Sometimes, all customers need is a little push in the right direction in order to get them to buy a product from you. Many different factors can stand in the way of a simple sale, most of which revolves around not understanding a product well enough or not being aware of it in the first place. Convincing customers to buy is a delicate process, almost like an art, and here are a few tips to help.
Store layout is important. What customers buy isn’t necessarily what they were looking for in the first place. Anything they see or encounter on their trek across your store is a possible addition to their things to buy list. Depending on how impulsive a customer is and how smartly you arrange your products—more specifically those that are rarely bought—you could see a decent bump up in sales. Try placing low-demand items by your register or right next to more popular items and let customer curiosity do the rest.
Image taken from http://www.tkpromotions.com/
Demos are irresistible. Have you ever walked past a salesperson talking away on a microphone and showing people how to use a revolutionary new mop, glass cutter, blender, or any other product? If you have, you would know how hard it is to resist just stopping and joining in on the crowd of curious onlookers. Not everybody will be convinced into buying, of course, but a good number will be and that’s what you’re looking for as a business owner. At the very least, people will better understand the product and be more open in the future.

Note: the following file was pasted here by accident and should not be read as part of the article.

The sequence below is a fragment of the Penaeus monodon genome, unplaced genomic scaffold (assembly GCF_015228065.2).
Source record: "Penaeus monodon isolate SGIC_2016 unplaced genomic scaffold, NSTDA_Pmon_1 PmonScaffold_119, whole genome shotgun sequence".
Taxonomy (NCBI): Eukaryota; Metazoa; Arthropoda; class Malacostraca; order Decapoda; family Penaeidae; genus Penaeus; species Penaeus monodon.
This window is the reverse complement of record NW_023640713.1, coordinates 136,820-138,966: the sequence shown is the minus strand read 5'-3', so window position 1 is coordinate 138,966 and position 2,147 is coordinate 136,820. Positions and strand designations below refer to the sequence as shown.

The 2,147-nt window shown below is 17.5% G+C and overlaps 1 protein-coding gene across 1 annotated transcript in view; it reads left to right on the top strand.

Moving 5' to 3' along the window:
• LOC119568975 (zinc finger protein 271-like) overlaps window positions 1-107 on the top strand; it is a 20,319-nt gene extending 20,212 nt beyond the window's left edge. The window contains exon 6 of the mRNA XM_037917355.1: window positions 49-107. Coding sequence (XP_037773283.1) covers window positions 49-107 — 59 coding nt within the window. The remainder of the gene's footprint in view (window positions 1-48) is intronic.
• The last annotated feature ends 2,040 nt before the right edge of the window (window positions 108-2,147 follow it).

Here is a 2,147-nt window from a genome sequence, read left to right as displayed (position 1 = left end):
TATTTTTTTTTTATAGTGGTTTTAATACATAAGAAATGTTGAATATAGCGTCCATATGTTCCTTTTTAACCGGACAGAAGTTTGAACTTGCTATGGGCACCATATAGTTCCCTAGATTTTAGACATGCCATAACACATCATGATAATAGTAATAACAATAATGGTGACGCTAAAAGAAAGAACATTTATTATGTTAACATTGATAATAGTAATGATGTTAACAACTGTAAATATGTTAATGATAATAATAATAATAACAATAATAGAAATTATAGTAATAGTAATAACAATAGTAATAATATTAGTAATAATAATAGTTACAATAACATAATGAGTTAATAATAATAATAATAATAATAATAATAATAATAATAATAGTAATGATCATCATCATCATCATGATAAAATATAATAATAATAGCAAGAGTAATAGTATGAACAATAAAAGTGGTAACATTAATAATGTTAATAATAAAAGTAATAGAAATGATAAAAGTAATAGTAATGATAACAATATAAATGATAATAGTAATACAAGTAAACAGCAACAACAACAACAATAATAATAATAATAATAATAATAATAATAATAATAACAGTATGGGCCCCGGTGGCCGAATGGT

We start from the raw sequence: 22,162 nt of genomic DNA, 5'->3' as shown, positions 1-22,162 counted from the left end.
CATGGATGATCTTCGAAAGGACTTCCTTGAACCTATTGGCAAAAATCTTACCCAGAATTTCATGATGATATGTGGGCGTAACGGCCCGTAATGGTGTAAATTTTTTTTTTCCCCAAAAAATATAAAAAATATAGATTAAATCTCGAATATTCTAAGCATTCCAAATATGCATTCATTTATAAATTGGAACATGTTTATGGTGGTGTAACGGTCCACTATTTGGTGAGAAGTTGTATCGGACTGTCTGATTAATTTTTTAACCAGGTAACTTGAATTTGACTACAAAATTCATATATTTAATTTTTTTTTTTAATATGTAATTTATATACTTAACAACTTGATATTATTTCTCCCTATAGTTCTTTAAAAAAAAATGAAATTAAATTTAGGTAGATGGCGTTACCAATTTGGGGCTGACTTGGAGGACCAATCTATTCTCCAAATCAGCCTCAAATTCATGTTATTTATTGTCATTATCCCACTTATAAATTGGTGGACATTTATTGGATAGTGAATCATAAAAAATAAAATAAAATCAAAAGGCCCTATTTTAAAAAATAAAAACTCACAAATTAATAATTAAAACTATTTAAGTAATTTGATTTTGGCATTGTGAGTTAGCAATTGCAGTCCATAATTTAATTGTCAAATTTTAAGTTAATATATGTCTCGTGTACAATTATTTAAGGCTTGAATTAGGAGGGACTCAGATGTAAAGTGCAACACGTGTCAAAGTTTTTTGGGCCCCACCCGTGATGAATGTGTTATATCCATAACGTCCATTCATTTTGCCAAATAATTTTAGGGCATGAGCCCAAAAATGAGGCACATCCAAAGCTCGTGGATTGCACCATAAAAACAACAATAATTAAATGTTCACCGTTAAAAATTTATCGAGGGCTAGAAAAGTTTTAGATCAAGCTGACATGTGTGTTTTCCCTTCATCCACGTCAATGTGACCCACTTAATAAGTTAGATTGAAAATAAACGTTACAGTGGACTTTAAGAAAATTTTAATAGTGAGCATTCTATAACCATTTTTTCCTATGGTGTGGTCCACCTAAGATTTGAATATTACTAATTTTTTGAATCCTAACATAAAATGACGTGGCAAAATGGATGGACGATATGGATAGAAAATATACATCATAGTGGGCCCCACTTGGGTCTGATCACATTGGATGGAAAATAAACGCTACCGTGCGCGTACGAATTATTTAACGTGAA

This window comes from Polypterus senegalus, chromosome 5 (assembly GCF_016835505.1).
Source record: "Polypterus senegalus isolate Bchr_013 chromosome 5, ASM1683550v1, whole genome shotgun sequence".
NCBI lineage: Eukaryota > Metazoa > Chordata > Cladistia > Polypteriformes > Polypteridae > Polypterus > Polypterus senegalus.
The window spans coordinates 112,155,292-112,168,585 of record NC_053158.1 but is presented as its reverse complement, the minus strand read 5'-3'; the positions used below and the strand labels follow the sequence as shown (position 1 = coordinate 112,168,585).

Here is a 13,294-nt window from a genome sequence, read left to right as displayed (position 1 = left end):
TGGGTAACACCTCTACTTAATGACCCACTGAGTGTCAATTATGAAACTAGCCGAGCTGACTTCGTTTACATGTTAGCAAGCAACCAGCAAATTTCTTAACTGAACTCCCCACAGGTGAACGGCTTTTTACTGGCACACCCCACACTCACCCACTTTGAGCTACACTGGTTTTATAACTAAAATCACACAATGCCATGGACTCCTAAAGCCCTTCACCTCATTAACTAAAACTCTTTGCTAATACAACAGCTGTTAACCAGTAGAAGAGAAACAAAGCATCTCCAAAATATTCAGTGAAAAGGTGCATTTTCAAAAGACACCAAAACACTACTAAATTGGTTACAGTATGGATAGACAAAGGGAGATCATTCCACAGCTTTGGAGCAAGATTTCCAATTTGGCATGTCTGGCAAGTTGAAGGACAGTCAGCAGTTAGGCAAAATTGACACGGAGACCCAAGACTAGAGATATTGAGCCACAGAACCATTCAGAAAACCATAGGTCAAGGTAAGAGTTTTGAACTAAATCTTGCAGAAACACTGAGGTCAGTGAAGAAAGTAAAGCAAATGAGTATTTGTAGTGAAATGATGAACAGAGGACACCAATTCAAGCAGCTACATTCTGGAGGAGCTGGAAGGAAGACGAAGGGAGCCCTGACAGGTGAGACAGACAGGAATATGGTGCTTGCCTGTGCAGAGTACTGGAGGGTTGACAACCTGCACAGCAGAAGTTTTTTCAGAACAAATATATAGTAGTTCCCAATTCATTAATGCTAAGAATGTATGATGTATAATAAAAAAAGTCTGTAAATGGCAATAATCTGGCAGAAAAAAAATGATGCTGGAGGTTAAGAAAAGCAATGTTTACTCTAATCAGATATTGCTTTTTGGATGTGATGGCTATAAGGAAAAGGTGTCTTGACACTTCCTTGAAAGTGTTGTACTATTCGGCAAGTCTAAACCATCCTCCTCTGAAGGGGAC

Who doesn’t want free trials? If there’s anything more irresistible than demos it’s a free trial. When customers are on the fence on something it’s usually because they don’t believe they will get the most out of a product or that they have any use for it at all. When people have a good experience in using a product, there’s a really good chance that they will buy it and you get the perfect opportunity to build brand loyalty.
If you want people to buy your products and not just browse around all of the time, you need to have a few tricks up your sleeves. At the very base of it all, understanding your customers gets you a long way.